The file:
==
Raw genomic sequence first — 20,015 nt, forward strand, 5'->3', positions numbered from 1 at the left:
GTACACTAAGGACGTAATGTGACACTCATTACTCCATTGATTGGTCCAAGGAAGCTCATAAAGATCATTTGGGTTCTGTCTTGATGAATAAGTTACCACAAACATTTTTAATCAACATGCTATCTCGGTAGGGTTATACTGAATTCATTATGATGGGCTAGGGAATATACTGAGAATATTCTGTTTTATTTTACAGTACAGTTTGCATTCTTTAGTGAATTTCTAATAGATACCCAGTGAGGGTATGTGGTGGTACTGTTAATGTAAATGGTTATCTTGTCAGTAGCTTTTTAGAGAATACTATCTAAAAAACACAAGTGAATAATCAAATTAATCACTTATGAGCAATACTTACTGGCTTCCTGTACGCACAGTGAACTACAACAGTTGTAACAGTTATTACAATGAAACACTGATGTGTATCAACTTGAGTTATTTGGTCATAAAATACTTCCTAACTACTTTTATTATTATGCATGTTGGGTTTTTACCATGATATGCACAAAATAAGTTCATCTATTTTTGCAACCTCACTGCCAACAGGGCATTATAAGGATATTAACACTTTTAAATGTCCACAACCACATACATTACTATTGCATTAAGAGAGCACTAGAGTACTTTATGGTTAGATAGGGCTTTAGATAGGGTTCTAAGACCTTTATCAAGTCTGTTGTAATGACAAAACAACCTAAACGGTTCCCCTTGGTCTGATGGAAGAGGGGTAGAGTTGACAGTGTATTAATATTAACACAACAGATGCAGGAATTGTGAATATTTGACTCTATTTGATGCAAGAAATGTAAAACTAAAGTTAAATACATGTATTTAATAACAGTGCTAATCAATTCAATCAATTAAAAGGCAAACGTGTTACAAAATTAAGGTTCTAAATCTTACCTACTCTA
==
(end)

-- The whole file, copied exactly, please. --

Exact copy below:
Raw genomic sequence first — 20,015 nt, forward strand, 5'->3', positions numbered from 1 at the left:
GTACACTAAGGACGTAATGTGACACTCATTACTCCATTGATTGGTCCAAGGAAGCTCATAAAGATCATTTGGGTTCTGTCTTGATGAATAAGTTACCACAAACATTTTTAATCAACATGCTATCTCGGTAGGGTTATACTGAATTCATTATGATGGGCTAGGGAATATACTGAGAATATTCTGTTTTATTTTACAGTACAGTTTGCATTCTTTAGTGAATTTCTAATAGATACCCAGTGAGGGTATGTGGTGGTACTGTTAATGTAAATGGTTATCTTGTCAGTAGCTTTTTAGAGAATACTATCTAAAAAACACAAGTGAATAATCAAATTAATCACTTATGAGCAATACTTACTGGCTTCCTGTACGCACAGTGAACTACAACAGTTGTAACAGTTATTACAATGAAACACTGATGTGTATCAACTTGAGTTATTTGGTCATAAAATACTTCCTAACTACTTTTATTATTATGCATGTTGGGTTTTTACCATGATATGCACAAAATAAGTTCATCTATTTTTGCAACCTCACTGCCAACAGGGCATTATAAGGATATTAACACTTTTAAATGTCCACAACCACATACATTACTATTGCATTAAGAGAGCACTAGAGTACTTTATGGTTAGATAGGGCTTTAGATAGGGTTCTAAGACCTTTATCAAGTCTGTTGTAATGACAAAACAACCTAAACGGTTCCCCTTGGTCTGATGGAAGAGGGGTAGAGTTGACAGTGTATTAATATTAACACAACAGATGCAGGAATTGTGAATATTTGACTCTATTTGATGCAAGAAATGTAAAACTAAAGTTAAATACATGTATTTAATAACAGTGCTAATCAATTCAATCAATTAAAAGGCAAACGTGTTACAAAATTAAGGTTCTAAATCTTACCTACTCTA